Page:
A few days ago, I got a text from a musician friend of mine. He used to play at our church and we still get together from time-to-time for some very fun, very bluesy cover-tune jams. He's a great player, a smart guy and just one of those dudes who's fun to be around.
He texted me after leaving a rehearsal and the conversation was enlightening (and convicting.) In just a few short messages, we got on the issue of frustration - as it specifically relates to worship leading. As we talked, I remembered how many conversations I've had over the years with worship leaders who have consistently bad rehearsals.
It's natural - and expected - for worship leaders to leave rehearsals a little frustrated occasionally. Especially if you use volunteer players, since every week is potentially difficult. Maybe your team didn't learn their stuff very closely; maybe a musician was late; maybe the sound system would cooperate. As I was thinking about all the frustrations in leading worship, I realized that frustration doesn't have to be a two-way street.
I'm the worship leader. I'm supposed to struggle and toil and get frustrated now and then. Pastorally, I've got to face down the stress of a set that's shaping up to be difficult or a hard week of ministry. It's okay for me to be the one leaving practice still working, planning and thinking.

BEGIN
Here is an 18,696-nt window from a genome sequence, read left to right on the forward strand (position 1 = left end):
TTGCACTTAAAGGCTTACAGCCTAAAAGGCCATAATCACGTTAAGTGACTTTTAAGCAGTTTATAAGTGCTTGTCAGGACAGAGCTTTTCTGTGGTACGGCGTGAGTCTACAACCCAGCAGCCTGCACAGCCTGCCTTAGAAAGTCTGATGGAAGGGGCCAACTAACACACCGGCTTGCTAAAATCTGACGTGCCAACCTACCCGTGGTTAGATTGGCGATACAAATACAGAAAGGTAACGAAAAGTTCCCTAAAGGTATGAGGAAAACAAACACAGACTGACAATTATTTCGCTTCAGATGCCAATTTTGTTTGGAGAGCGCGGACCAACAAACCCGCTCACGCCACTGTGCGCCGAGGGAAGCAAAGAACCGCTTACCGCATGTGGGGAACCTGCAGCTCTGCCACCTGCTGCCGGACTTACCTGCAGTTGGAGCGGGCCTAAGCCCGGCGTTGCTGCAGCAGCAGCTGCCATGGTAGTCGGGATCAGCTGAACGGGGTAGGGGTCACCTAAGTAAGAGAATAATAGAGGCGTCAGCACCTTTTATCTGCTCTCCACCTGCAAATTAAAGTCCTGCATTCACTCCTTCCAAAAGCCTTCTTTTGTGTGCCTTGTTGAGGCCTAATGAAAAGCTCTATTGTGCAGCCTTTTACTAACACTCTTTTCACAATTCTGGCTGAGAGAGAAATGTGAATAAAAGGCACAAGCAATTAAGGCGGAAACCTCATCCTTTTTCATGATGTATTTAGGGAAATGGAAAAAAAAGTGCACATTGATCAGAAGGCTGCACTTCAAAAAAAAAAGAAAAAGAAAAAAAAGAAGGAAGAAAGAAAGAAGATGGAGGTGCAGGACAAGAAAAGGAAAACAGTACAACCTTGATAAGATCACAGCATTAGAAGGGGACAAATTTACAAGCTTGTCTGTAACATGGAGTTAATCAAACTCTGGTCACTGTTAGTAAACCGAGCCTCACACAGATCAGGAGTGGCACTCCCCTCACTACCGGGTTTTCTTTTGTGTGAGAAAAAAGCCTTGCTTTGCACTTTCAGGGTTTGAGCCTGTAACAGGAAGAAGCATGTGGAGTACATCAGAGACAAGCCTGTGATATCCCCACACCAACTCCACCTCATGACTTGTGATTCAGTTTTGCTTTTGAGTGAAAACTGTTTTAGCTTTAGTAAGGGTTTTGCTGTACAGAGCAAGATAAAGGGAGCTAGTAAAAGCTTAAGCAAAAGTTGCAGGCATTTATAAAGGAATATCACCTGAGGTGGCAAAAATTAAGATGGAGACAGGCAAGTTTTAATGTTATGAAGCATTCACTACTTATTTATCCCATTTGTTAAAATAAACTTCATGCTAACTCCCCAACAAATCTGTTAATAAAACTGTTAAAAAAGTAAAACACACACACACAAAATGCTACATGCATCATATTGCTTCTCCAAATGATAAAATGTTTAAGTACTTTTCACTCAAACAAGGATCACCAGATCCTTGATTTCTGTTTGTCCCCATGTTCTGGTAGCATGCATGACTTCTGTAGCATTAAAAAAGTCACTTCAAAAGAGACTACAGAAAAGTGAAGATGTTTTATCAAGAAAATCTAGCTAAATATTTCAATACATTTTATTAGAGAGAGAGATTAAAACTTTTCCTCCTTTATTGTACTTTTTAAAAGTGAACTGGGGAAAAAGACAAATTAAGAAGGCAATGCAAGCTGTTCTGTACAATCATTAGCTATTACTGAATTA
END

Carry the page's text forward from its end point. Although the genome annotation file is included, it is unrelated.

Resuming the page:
It's not okay for my team to deal with this. I firmly believe that your musicians and technicians should never leave a rehearsal feeling worried or stressed about the service. I know a lot of worship leaders run really tight rehearsals and consider themselves to be the coach of their musicians, but personally, I've never seen that work in the long run. Yes, you ensure some quality right off the bat, but you do significant relational damage in that pursuit.
Worship leaders, let's work to make sure our people feel encouraged and blessed to serve the church. (Because it IS a blessing!) Let's build teams that want to show up and practice - people who actually enjoy hanging out with their worship leaders!
When difficulties come, you BE THE ONE to face it down and sacrifice a little bit of your sanity so that community can grow among your team!